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It was actually first written as a poem in 1908 by Terry Sullivan, in honor of Mary Anning. It soon became a popular tongue twister.

The poem goes:

She sells seashells on the seashore

The shells she sells are seashells, I'm sure

So if she sells seashells on the seashore

Then I'm sure she sells seashore shells.

Q: Who wrote the tongue twister 'She sells sea shells by the seashore'?

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The spicy fish tongue twister is: "She sells seashells by the seashore, the shells she sells are surely seashells."

"Sally sells seashells by the seashore, but if Sally sells seashells by the seashore, should she sell science shells by the science shore?"

Sure, here's an example: "She sells seashells by the seashore, but the shells she sells are surely science."

Terry Sullivan's 1908 tongue twister, "She sells seashells," according to P. J. McCartney in Henry de la Beche (1978), is based on Mary Anning's life as a English fossil collector, dealer, and palaeontologistShe sells seashells on the seashoreThe shells she sells are seashells, I'm sureSo if she sells seashells on the seashoreThen I'm sure she sells seashore shells.There is no mention of how many shells "she" sells. If we wanted, we could make up a suitable line, such as:She sells seventy shells to see at the seashore;She sells her seventy seashore shells from the sea.

Sure! "She sells seashells by the seashore" became "She sold seashells by the seashore."

Related questions

The spicy fish tongue twister is: "She sells seashells by the seashore, the shells she sells are surely seashells."

A 'tongue-twister'

"Sally sells seashells by the seashore, but if Sally sells seashells by the seashore, should she sell science shells by the science shore?"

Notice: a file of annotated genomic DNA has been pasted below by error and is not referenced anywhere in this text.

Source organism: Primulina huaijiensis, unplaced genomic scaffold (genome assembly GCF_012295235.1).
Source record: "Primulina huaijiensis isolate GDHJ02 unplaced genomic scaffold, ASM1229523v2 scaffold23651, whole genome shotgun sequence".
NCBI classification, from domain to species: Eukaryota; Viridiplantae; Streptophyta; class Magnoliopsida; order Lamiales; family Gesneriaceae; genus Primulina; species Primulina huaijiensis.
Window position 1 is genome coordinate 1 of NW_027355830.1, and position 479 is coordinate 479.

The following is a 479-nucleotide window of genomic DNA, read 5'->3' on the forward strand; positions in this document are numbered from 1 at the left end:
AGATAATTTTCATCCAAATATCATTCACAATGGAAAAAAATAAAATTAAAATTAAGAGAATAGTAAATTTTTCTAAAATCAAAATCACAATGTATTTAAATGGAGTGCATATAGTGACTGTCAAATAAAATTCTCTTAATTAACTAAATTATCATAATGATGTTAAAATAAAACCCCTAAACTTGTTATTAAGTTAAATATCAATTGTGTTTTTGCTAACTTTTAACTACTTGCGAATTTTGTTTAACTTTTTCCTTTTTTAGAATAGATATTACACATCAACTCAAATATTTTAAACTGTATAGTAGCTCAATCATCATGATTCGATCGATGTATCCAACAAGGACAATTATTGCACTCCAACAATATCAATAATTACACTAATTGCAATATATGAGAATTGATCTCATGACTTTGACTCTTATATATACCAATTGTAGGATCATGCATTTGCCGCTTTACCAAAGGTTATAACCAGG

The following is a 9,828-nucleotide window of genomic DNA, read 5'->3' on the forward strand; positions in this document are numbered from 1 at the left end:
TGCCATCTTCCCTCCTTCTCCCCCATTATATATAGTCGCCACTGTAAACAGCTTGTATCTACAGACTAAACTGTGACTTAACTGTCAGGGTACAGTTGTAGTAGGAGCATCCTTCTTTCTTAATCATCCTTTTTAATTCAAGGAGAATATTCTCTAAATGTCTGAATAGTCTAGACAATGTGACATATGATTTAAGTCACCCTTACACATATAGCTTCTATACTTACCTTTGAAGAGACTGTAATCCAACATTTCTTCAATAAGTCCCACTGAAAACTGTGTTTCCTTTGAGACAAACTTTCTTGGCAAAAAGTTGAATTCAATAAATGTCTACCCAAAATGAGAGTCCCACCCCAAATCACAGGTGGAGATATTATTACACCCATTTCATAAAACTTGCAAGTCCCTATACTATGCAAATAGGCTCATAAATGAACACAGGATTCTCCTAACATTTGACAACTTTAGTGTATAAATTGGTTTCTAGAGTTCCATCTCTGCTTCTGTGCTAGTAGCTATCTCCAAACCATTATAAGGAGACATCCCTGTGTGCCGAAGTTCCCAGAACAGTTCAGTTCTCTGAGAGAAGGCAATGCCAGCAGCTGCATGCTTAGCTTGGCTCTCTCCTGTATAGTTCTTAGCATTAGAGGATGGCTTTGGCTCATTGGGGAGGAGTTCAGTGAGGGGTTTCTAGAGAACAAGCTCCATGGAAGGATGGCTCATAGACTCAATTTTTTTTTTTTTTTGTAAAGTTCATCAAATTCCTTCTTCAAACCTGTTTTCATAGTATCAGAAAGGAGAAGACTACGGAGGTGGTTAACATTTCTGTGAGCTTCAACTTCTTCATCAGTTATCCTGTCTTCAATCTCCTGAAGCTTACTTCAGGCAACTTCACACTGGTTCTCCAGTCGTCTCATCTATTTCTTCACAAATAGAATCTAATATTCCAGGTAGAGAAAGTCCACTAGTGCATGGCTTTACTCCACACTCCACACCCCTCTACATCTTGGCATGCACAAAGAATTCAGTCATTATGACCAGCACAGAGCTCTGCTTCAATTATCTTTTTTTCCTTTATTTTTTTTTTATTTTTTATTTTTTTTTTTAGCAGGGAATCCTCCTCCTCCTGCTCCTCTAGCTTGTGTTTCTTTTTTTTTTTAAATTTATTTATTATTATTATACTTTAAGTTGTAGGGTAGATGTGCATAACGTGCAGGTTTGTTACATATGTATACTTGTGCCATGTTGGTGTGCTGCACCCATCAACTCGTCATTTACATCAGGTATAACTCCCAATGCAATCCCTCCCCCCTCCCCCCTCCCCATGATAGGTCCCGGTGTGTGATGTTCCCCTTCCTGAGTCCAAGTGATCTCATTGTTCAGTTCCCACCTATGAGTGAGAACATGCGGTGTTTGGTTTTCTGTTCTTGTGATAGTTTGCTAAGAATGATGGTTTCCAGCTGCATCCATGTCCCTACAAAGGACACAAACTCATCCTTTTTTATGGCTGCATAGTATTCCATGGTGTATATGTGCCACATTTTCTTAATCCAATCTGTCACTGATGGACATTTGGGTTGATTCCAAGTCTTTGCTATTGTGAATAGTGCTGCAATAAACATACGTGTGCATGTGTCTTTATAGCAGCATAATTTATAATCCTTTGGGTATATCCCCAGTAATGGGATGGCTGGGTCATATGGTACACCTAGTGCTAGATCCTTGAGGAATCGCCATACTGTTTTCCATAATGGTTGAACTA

Sure, here's an example: "She sells seashells by the seashore, but the shells she sells are surely science."

she sells sea shells on the sea shore

Terry Sullivan's 1908 tongue twister, "She sells seashells," according to P. J. McCartney in Henry de la Beche (1978), is based on Mary Anning's life as a English fossil collector, dealer, and palaeontologistShe sells seashells on the seashoreThe shells she sells are seashells, I'm sureSo if she sells seashells on the seashoreThen I'm sure she sells seashore shells.There is no mention of how many shells "she" sells. If we wanted, we could make up a suitable line, such as:She sells seventy shells to see at the seashore;She sells her seventy seashore shells from the sea.

Susie sells seashells by the seashore. The shells she sells are surely seashells. So if she sells shells on the seashore, I'm sure she sells seashore shells.

Sure! "She sells seashells by the seashore" became "She sold seashells by the seashore."

I think you mean "She sells sea shells by the sea shore"...It's not meant to make any sense, it's a nonsense tongue twister.

The first word in a tongue twister about seashells is typically "She sells."

silly, smelly, sally sells sea shells by the sea shore, the sea shells that she sells smell like sewrage.

No, "Sally sells sea shells by the seashore" is not an onomatopoeia. Onomatopoeias are words that imitate the sound they represent, such as "buzz" or "crash".